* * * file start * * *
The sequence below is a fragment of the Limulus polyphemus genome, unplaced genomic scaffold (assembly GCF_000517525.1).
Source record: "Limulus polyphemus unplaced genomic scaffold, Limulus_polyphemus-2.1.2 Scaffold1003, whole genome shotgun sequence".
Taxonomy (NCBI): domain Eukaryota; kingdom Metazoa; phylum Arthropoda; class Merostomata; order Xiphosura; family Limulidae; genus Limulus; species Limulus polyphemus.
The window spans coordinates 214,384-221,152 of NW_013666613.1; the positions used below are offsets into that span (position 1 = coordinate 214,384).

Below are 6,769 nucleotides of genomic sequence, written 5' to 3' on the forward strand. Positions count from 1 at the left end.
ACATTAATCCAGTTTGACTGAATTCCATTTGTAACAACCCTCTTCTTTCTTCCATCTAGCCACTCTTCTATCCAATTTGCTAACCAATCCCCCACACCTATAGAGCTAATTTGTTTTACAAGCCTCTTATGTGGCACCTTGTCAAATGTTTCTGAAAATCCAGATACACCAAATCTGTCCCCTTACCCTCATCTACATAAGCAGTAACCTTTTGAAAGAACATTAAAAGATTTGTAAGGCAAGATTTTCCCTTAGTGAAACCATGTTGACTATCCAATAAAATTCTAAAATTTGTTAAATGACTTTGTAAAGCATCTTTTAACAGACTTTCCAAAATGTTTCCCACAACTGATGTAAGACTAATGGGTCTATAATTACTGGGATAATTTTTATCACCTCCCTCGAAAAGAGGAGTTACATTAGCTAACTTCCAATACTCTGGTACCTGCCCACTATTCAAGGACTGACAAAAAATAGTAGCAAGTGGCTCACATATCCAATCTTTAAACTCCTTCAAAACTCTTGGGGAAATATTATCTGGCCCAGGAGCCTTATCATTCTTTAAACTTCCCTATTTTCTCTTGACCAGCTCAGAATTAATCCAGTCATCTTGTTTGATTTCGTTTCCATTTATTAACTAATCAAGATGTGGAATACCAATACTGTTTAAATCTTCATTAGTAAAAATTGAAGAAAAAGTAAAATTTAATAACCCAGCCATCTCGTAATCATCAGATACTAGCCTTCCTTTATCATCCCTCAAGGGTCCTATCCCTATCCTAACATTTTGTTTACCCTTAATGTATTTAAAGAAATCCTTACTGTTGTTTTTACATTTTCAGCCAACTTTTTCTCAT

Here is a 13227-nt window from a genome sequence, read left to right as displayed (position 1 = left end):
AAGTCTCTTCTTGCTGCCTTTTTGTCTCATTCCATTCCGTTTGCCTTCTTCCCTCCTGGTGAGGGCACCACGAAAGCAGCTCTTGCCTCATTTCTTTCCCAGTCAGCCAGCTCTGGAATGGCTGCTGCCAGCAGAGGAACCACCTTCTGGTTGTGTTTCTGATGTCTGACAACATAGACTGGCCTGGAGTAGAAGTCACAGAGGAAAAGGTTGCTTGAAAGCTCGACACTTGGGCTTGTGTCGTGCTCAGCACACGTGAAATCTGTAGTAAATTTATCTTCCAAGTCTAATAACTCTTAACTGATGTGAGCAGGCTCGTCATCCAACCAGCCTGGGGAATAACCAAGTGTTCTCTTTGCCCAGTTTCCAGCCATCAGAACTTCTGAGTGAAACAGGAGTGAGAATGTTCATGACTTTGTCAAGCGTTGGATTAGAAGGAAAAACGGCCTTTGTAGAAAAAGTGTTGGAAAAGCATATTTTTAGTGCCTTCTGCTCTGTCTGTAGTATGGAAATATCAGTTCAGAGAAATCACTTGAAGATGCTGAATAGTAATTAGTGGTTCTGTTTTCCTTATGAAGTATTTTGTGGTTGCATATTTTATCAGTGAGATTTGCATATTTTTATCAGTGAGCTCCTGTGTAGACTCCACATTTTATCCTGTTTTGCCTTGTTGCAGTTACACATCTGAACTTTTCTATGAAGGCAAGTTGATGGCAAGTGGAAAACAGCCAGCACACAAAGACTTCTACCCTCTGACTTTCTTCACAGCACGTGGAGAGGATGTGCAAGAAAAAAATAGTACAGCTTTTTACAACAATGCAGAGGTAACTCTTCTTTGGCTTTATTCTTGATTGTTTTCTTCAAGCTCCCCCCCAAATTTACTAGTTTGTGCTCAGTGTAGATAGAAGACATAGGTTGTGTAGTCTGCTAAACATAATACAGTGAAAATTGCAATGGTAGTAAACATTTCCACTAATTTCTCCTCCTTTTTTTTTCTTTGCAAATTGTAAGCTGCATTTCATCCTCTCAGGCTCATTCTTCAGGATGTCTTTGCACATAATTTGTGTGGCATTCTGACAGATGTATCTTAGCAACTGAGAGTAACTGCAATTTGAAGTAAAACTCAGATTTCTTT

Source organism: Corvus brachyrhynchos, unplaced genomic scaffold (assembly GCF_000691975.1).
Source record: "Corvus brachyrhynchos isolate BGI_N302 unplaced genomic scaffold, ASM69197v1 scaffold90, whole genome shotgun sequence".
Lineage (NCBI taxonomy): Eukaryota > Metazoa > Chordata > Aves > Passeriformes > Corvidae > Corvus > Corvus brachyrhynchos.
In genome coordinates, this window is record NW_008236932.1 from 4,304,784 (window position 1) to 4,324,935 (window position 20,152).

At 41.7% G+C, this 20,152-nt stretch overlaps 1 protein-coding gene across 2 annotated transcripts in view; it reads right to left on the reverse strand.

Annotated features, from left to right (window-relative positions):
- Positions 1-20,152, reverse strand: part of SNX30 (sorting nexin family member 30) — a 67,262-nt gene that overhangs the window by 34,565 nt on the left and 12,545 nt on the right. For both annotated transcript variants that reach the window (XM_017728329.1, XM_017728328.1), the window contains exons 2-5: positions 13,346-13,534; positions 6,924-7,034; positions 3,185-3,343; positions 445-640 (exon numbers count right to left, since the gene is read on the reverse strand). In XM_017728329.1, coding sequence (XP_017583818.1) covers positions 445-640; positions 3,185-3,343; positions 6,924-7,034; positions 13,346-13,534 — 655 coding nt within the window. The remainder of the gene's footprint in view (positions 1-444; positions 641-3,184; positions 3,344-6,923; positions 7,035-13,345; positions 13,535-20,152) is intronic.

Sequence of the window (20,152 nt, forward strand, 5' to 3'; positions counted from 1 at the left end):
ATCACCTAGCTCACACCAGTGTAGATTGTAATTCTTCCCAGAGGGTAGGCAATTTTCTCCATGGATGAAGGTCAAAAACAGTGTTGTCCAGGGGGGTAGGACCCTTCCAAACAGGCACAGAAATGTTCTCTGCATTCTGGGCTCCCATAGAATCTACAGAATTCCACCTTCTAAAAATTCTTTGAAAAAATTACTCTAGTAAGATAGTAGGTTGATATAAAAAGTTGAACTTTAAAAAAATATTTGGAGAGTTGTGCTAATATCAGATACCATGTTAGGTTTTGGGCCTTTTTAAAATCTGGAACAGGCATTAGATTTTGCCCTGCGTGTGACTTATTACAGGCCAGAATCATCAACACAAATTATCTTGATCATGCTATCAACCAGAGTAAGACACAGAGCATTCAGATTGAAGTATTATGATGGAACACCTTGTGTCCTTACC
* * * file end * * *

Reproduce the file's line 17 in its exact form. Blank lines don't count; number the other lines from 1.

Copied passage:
ATCACCTAGCTCACACCAGTGTAGATTGTAATTCTTCCCAGAGGGTAGGCAATTTTCTCCATGGATGAAGGTCAAAAACAGTGTTGTCCAGGGGGGTAGGACCCTTCCAAACAGGCACAGAAATGTTCTCTGCATTCTGGGCTCCCATAGAATCTACAGAATTCCACCTTCTAAAAATTCTTTGAAAAAATTACTCTAGTAAGATAGTAGGTTGATATAAAAAGTTGAACTTTAAAAAAATATTTGGAGAGTTGTGCTAATATCAGATACCATGTTAGGTTTTGGGCCTTTTTAAAATCTGGAACAGGCATTAGATTTTGCCCTGCGTGTGACTTATTACAGGCCAGAATCATCAACACAAATTATCTTGATCATGCTATCAACCAGAGTAAGACACAGAGCATTCAGATTGAAGTATTATGATGGAACACCTTGTGTCCTTACC